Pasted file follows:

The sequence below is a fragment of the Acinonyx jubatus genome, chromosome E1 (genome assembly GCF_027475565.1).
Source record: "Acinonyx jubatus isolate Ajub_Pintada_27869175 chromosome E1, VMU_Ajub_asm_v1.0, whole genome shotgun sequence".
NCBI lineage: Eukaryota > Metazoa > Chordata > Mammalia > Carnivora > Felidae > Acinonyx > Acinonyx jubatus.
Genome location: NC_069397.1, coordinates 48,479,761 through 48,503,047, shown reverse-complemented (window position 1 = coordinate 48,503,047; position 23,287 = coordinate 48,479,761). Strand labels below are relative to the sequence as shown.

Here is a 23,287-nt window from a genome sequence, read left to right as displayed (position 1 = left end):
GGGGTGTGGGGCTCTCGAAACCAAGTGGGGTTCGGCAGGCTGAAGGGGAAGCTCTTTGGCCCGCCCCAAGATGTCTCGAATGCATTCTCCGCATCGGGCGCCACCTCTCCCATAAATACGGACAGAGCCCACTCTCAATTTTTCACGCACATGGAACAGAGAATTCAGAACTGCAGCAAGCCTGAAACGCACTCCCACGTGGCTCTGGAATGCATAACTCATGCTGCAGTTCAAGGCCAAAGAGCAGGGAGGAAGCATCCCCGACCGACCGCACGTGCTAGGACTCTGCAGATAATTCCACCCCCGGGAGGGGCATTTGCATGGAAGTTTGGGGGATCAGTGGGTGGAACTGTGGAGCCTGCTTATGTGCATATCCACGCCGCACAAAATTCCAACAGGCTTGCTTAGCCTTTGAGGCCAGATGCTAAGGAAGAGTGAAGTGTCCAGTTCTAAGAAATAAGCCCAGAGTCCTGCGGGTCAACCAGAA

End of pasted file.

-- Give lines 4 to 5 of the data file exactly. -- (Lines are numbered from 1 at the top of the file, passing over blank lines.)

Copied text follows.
Genome location: NC_069397.1, coordinates 48,479,761 through 48,503,047, shown reverse-complemented (window position 1 = coordinate 48,503,047; position 23,287 = coordinate 48,479,761). Strand labels below are relative to the sequence as shown.

Here is a 23,287-nt window from a genome sequence, read left to right as displayed (position 1 = left end):